With sale of MPS school blocked, Richardson files appeal - WSFA.com Montgomery Alabama news.

With sale of MPS school blocked, Richardson files appeal

A circuit court judge has blocked the sale of Georgia Washington Middle School. The ruling is now being appealed to the Alabama Supreme Court. (Source: WSFA 12 News) A circuit court judge has blocked the sale of Georgia Washington Middle School. The ruling is now being appealed to the Alabama Supreme Court. (Source: WSFA 12 News)
MONTGOMERY, AL (WSFA) -

A Montgomery circuit court judge's ruling that blocks the sale of Georgia Washington Middle School by the Alabama State Department of Education is being appealed to the Alabama Supreme Court.

Interim State Supt. Dr. Ed Richardson appealed the matter to the state's highest court following Judge Greg Griffin's March 5 order, which also blocks the closure and sale of other schools and Montgomery Public School system property.

MPS is currently under state intervention with Richardson leading the charge to reorganize the financially and academically struggling school system. As part of his intervention plan, Richard confirmed in February he would close four schools and sell one of them, Georgia Washington, to nearby Pike Road Schools for $9.75 million.

The Alabama Education Association sued Richardson and the state's intervention team, claiming he has no authority to close or sell any schools. AEA also claims Richardson has conflicts of interest due to previous consultant work with PRS.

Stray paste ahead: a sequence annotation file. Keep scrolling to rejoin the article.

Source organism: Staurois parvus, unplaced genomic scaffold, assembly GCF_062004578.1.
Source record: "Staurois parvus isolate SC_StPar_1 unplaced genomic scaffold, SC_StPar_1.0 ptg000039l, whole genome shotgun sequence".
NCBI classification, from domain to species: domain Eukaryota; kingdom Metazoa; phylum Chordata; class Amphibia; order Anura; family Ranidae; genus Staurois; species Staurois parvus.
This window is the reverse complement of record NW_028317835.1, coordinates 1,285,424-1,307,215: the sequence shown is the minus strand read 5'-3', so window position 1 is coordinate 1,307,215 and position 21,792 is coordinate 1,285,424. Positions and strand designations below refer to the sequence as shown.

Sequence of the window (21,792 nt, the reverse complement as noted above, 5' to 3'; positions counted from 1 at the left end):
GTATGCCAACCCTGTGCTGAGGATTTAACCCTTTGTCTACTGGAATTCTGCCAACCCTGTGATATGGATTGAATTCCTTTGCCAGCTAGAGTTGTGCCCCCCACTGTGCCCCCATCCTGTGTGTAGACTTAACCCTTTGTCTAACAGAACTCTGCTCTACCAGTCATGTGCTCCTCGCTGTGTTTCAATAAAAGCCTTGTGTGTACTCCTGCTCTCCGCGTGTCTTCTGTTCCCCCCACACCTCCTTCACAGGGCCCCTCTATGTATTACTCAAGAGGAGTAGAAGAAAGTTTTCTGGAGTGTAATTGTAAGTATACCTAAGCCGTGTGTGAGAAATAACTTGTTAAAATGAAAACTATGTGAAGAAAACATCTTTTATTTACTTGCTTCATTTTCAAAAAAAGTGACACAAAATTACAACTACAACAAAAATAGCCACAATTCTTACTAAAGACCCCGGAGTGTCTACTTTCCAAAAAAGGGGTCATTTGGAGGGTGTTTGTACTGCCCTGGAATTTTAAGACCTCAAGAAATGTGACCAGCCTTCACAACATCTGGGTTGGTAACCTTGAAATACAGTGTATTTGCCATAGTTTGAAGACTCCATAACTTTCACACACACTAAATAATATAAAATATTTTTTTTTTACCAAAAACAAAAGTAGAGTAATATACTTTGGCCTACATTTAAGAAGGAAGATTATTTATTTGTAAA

In his appeal, Richardson contends that delays in moving forward with "intervention-related initiatives" will be "extraordinarily costly" to the Montgomery County system. He's publicly stated that if Georgia Washington Middle is not sold, he'll have no choice but to layoff 200 educators.
 
"The sale of the Georgia Washington facility alone will produce almost $10 million in revenue to the Montgomery System," Richardson said. "We cannot risk losing that opportunity or the long-term benefits that will be realized through other cost-saving measures that are now on hold because of the court's order."
 
Richardson said he's confident the Alabama Supreme Court will bring a “big picture” perspective to the issues of intervention authority and governance that are raised by the case. 
 
“The intervention statute was intended to permit the State Superintendent to make the kind of bold, often politically difficult decisions that are necessary to get underperforming boards of education back on the right track," Richardson added. "Intervention measures that can be undermined by entrenched political interests or judicial second-guessing are doomed from the start. Our hope is that the Supreme Court will interpret the statute in a way that will permit the intervention process to work as the Legislature intended it to.”

The Alabama Supreme Court has not indicated when it will make a decision on the appeal.

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